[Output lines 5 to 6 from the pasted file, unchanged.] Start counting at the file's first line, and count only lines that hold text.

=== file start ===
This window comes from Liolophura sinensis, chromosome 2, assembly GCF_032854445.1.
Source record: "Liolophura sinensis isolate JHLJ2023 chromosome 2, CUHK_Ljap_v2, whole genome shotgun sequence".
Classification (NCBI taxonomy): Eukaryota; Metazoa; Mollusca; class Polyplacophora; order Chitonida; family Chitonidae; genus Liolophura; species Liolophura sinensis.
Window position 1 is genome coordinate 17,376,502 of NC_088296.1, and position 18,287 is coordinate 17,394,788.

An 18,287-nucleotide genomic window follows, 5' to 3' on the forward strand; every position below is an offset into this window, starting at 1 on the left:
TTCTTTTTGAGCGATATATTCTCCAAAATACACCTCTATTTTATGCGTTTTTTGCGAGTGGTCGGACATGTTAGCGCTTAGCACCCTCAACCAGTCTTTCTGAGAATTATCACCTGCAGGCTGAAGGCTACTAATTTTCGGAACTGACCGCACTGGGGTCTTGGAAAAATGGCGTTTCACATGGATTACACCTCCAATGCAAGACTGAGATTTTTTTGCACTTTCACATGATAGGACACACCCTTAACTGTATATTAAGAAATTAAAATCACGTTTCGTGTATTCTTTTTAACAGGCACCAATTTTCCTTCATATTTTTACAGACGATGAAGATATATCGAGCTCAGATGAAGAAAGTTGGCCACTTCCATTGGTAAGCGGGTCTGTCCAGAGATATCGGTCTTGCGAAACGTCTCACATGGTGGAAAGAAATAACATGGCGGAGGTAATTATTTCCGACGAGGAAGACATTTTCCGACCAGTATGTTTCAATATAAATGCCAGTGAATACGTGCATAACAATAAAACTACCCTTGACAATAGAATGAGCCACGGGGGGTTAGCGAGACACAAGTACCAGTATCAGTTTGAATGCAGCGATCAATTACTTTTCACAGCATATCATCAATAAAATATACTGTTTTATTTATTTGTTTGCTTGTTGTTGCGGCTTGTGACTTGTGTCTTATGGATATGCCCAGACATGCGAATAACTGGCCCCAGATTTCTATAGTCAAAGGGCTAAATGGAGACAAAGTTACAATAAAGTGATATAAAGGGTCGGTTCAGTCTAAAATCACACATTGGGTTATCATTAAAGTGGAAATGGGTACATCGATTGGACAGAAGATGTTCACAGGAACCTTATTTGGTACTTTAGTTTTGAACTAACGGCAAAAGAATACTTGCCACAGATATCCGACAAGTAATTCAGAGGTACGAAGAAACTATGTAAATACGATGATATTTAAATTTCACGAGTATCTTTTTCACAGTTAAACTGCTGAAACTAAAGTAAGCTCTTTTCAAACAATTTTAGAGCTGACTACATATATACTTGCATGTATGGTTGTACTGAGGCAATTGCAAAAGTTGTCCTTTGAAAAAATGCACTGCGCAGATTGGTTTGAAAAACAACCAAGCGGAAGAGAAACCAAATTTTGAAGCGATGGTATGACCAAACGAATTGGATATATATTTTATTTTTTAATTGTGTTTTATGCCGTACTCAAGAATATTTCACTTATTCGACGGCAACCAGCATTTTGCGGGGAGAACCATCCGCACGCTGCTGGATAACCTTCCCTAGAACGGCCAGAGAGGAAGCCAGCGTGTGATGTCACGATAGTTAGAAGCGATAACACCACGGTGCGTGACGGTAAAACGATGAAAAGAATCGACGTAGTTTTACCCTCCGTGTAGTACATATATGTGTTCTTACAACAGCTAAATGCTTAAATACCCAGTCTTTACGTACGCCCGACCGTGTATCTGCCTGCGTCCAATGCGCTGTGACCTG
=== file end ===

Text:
An 18,287-nucleotide genomic window follows, 5' to 3' on the forward strand; every position below is an offset into this window, starting at 1 on the left:
TTCTTTTTGAGCGATATATTCTCCAAAATACACCTCTATTTTATGCGTTTTTTGCGAGTGGTCGGACATGTTAGCGCTTAGCACCCTCAACCAGTCTTTCTGAGAATTATCACCTGCAGGCTGAAGGCTACTAATTTTCGGAACTGACCGCACTGGGGTCTTGGAAAAATGGCGTTTCACATGGATTACACCTCCAATGCAAGACTGAGATTTTTTTGCACTTTCACATGATAGGACACACCCTTAACTGTATATTAAGAAATTAAAATCACGTTTCGTGTATTCTTTTTAACAGGCACCAATTTTCCTTCATATTTTTACAGACGATGAAGATATATCGAGCTCAGATGAAGAAAGTTGGCCACTTCCATTGGTAAGCGGGTCTGTCCAGAGATATCGGTCTTGCGAAACGTCTCACATGGTGGAAAGAAATAACATGGCGGAGGTAATTATTTCCGACGAGGAAGACATTTTCCGACCAGTATGTTTCAATATAAATGCCAGTGAATACGTGCATAACAATAAAACTACCCTTGACAATAGAATGAGCCACGGGGGGTTAGCGAGACACAAGTACCAGTATCAGTTTGAATGCAGCGATCAATTACTTTTCACAGCATATCATCAATAAAATATACTGTTTTATTTATTTGTTTGCTTGTTGTTGCGGCTTGTGACTTGTGTCTTATGGATATGCCCAGACATGCGAATAACTGGCCCCAGATTTCTATAGTCAAAGGGCTAAATGGAGACAAAGTTACAATAAAGTGATATAAAGGGTCGGTTCAGTCTAAAATCACACATTGGGTTATCATTAAAGTGGAAATGGGTACATCGATTGGACAGAAGATGTTCACAGGAACCTTATTTGGTACTTTAGTTTTGAACTAACGGCAAAAGAATACTTGCCACAGATATCCGACAAGTAATTCAGAGGTACGAAGAAACTATGTAAATACGATGATATTTAAATTTCACGAGTATCTTTTTCACAGTTAAACTGCTGAAACTAAAGTAAGCTCTTTTCAAACAATTTTAGAGCTGACTACATATATACTTGCATGTATGGTTGTACTGAGGCAATTGCAAAAGTTGTCCTTTGAAAAAATGCACTGCGCAGATTGGTTTGAAAAACAACCAAGCGGAAGAGAAACCAAATTTTGAAGCGATGGTATGACCAAACGAATTGGATATATATTTTATTTTTTAATTGTGTTTTATGCCGTACTCAAGAATATTTCACTTATTCGACGGCAACCAGCATTTTGCGGGGAGAACCATCCGCACGCTGCTGGATAACCTTCCCTAGAACGGCCAGAGAGGAAGCCAGCGTGTGATGTCACGATAGTTAGAAGCGATAACACCACGGTGCGTGACGGTAAAACGATGAAAAGAATCGACGTAGTTTTACCCTCCGTGTAGTACATATATGTGTTCTTACAACAGCTAAATGCTTAAATACCCAGTCTTTACGTACGCCCGACCGTGTATCTGCCTGCGTCCAATGCGCTGTGACCTG